As I showed him the images on my laptop, I thought I could almost see inside his head -- the ideas and impressions struggling to coalesce into a solid memory. I didn't expect his next question when he asked when I had cancer. I told him. I think he was really asking when this happened to him -- when he started to forget. "It was exactly the same time", I said to myself. I think he had already suspected that uncanny synchronicity.
I tried to keep it together, and I think I did. I thought of a favourite lyric written by a (usually instrumental) band that often speaks to me in such moments, and its become an important corrective in my negotiation of the lamentably persistent grudges and irrational messiness that scars our family relationships.
when you die
you have to leave them behind
you should keep that in mind
and when you keep that in mind
you'll find a love as big as the sky
Thursday, May 24, 2012
Its spring cleaning time.
But not just the annual variety, which usually amounts to sweeping crumbs under the couch and running around with the Dirt Devil.
The long weekend kicked off an apocalyptic and antiseptic earth scorching of the apartment. Long overdue, the Machiavellian Moment had arrived.
Tonight, the next geographical phase kicked off. In the midst of recycling the dozen or so empty protein powder jugs that camouflaged the kitchen table, I knew there was no turning back. I knew what had to come next.
The middle drawer. The pharmaceutical graveyard.
I had been looking forward to this moment for years, yet had always postponed the assuredly cathartic event each time it crossed my mind. "Spring Cleaning 2012" was the proleptic vision.
And while, technically, I had until June 21 to carry out the deed, I took another look at the lid of the protein powder jugs, and a Popeye-fueled pragmatic sanction was imposed on the contents of the middle drawer. In order to proceed with the Spring Cleaning, the middle drawer had to be excavated and its unwelcome relics purged.
Perversely, I felt a twinge of nostalgia as I greeted my old familiars. One by one, they were airlifted from the middle drawer into the appropriately named "earth bag". That's where they were going, one way or another.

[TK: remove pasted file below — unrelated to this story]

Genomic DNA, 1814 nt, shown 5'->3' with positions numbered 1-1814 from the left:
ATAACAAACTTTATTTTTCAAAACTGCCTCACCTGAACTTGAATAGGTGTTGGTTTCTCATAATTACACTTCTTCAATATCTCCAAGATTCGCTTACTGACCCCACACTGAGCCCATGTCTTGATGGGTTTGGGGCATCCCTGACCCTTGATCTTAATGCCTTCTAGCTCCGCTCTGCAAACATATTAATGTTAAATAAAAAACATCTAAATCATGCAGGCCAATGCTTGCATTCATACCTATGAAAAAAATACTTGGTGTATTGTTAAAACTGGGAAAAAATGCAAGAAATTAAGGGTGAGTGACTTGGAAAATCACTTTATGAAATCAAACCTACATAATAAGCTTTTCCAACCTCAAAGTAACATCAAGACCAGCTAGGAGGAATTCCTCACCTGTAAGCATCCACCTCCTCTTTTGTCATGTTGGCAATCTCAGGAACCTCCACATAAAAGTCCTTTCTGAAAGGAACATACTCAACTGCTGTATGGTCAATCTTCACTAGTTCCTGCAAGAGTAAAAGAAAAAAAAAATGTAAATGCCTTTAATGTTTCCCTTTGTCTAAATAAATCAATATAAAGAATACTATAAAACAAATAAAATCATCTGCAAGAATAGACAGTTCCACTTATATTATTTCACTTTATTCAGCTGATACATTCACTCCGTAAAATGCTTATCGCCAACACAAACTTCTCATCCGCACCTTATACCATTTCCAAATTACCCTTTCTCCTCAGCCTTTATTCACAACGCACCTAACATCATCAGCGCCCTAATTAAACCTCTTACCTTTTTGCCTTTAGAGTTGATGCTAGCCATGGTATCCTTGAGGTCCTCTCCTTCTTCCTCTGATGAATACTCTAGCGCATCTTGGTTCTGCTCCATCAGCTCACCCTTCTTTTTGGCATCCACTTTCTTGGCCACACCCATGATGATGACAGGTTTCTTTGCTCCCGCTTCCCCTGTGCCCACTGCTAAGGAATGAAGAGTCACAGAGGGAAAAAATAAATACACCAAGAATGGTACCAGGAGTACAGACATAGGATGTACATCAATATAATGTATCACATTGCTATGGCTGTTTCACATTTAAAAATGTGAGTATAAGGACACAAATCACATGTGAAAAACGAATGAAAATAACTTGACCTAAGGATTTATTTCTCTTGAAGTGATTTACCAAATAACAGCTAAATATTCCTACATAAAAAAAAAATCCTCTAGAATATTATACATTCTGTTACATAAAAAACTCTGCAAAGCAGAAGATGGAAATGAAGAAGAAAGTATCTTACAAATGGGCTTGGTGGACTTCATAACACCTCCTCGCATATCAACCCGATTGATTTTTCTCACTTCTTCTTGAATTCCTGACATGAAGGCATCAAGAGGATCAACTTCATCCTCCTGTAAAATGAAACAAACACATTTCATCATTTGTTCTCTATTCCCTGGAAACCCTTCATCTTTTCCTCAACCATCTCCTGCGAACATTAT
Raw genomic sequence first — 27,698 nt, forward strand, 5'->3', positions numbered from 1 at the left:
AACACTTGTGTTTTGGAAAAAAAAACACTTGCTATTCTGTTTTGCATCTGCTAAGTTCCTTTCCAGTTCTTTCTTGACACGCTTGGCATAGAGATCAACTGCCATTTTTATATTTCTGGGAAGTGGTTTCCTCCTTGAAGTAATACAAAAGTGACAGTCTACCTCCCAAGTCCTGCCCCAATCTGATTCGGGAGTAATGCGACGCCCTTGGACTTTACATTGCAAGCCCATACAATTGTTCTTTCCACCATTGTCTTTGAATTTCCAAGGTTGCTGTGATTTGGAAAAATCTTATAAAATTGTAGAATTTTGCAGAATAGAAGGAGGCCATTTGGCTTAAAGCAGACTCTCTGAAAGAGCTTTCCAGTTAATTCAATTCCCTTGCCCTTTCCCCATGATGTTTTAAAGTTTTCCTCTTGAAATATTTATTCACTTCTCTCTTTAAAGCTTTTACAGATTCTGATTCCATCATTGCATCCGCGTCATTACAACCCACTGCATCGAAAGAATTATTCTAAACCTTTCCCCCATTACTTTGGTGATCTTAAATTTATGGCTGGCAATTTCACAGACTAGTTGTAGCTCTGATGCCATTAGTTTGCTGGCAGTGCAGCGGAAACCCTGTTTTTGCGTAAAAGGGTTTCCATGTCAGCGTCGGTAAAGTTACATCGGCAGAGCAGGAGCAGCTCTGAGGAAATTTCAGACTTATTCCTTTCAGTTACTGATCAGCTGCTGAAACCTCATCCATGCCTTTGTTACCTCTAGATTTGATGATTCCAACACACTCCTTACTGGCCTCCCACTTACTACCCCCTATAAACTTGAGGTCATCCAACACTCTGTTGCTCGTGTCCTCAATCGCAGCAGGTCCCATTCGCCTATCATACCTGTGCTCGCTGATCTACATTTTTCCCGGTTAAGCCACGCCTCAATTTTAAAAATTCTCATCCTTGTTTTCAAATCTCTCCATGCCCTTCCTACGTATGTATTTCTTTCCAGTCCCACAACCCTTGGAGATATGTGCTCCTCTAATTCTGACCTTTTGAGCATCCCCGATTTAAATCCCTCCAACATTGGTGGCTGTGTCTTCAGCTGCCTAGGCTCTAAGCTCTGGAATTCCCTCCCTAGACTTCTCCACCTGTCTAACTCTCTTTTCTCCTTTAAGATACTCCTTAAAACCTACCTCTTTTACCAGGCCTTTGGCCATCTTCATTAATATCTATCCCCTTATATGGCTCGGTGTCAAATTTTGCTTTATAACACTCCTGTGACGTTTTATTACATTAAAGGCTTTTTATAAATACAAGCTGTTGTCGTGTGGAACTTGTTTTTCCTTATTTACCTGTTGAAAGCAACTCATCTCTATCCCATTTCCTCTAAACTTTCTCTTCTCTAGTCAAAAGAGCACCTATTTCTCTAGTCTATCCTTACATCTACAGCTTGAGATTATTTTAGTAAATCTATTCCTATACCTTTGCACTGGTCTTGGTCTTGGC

No longer a sepulchre of the poisons and promised salves that I once eagerly consumed in order to "get better", the middle drawer yawned up at me. I had forgotten how deep it was, and how eagerly it seemed to want something new, and fresh, and good, to be put in place of the empty shells that are the casualties of biological warfare.
There have been a number of these manufactured moments. Those temporal markers that, symbolically, and once and for all, were supposed to distance me from the Interruptnum. All of them bullshit of course, but that's what is so useful about historiographical heuristics, even when we conceitedly apply them to our own delusional and melancholic self-narratives.
But tonight, after "relocating" the contents of the middle drawer, I feel pretty good.
Tomorrow might very well be a different story.
But over the past few months, it feels like I am finally living a life again, and not rehabilitating one that could have easily slid away.
Thursday, February 16, 2012
I just heard the news that Gary Carter has died from a malignant brain tumour at the age of 57.
I became an Expos fan in the summer of 1980. One morning during the winter of 1984, I woke up to the news that John McHale had reluctantly traded Carter to the New York Mets for a package of players including Hubie Brooks. I was so disappointed that I didn't want to go to school that day. It was almost as bad as the day in 1981 when I skipped school to watch Rick Monday's ninth inning home run off Steve Rogers end the World Series dreams of all Expos fans.
Gary Carter won a World Series with the Mets. His bust in Cooperstown wears an Expos cap.
Thanks for the memories, Kid. I'd like to be a baseball fan again.
A few weeks ago some friends and I were having dinner and a few pints at a popular downtown restaurant. We got talking about some films that were coming to town, in particular David Cronenberg’s new one. I suddenly remembered that the restaurant we were eating in used to be the Elgin Theatre, and twenty years ago, circa January or February 1992, I sat in the balcony – still intact as an upper tier of dining tables - and watched Naked Lunch.